Sunday 12 January 2020. Midday

Sunday desk. Photo by Jessica Zarins, January 2020
Sunday desk. Photo by Jessica Zarins, January 2020

A flask of coffee, a tin of biscuits, my glasses and my laptop. The troops are assembled on my desk for today’s edit-battle. The feedback I’ve received from the consultant (I used London-based The Literary Consultancy), is to not change too much; just add few bits of clarifying background, and change the title of the book. To what? She didn’t tell me. Something that introduces the arc of the story. Like a child, I want to say ‘YOU come up with one then.’

More coffee. My heart’s not used to this and starts to race while I read about tensions with Iran and within the Windsor’s. The latter offers some well-needed but addictive respite from the former, and from the tasks ahead.

I look at my book. Printed out before me (double-sided, two-paged landscape, to save the paper), and on screen, it’s like the lake it’s set by: vast and calm and untouched. Change it, but not too much. If I dive into it, I’m worried I’ll make a splash so big it will ripple and change the whole book. If I only dip my toe, it might not make a difference.

But I love to swim, once I’m in it. All the worries of the shore – what if it’s cold, what if it’s wet, what if I regret it – are always washed away once I dive in. I remind myself of this, and treat myself to some kind facts: I’m a good diver. I know how to not make too big of a splash. And according to this consultant, I’m apparently a pretty good writer too. Even if I don’t trust it myself, I can trust her for now and believe that I’m able to make the changes she asked for.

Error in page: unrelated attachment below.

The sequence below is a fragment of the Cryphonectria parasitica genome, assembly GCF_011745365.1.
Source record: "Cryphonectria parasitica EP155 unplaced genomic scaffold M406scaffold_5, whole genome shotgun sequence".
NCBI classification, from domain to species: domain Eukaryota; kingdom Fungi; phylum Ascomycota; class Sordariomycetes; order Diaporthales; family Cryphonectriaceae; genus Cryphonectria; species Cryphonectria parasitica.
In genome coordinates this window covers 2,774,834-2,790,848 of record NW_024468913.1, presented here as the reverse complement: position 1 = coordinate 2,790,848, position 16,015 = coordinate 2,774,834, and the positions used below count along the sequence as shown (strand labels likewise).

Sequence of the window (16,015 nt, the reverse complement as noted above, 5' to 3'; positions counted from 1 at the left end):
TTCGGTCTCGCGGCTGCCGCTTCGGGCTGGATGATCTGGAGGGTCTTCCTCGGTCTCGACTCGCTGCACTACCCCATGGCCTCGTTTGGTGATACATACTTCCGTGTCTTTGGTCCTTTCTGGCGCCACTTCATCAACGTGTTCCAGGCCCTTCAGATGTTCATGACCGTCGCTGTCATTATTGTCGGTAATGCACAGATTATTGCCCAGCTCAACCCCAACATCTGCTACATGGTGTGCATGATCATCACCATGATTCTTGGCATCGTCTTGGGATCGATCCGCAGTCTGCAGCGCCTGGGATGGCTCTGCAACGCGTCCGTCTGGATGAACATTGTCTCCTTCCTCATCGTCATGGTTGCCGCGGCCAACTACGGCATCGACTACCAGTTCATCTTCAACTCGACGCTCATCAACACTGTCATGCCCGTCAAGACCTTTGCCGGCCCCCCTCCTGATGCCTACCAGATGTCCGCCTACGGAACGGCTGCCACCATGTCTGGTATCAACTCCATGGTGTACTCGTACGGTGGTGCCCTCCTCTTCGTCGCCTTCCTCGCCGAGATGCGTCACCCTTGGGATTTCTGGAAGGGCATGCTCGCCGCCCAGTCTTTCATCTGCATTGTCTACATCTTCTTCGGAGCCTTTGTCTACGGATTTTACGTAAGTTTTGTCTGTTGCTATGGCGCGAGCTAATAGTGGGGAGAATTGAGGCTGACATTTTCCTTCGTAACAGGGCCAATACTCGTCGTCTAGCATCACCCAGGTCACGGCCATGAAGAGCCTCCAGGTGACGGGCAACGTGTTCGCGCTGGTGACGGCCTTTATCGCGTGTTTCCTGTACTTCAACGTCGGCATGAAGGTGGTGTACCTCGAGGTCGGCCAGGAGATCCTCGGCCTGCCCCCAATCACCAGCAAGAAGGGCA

I force myself off social media and brace myself for impact.

Jess jumping into the waters of west coast Sweden, June 2019. Photo by Cecilia Zarins
Jess jumping into the waters of west coast Sweden, June 2019. Photo by Cecilia Zarins

2 thoughts on “Sunday 12 January 2020. Midday

Add yours

  1. I don’t know your book or the details of your critique, but from a totally abject assessments of this post, I sense a niggling doubt. Not that you can’t do this, but the one all (most) of us, writers, have had at some time: I’m a phony. Perhaps you know you’re not and wanted professional validation.

    It took me a long time to own my writing. It didn’t happen till after I became an artist, another journey. I hope you have worked, are working through this. I thought you hung your heart, however briefly, upon your sleeve and that you should know someone heard you.(However late.)

    Like

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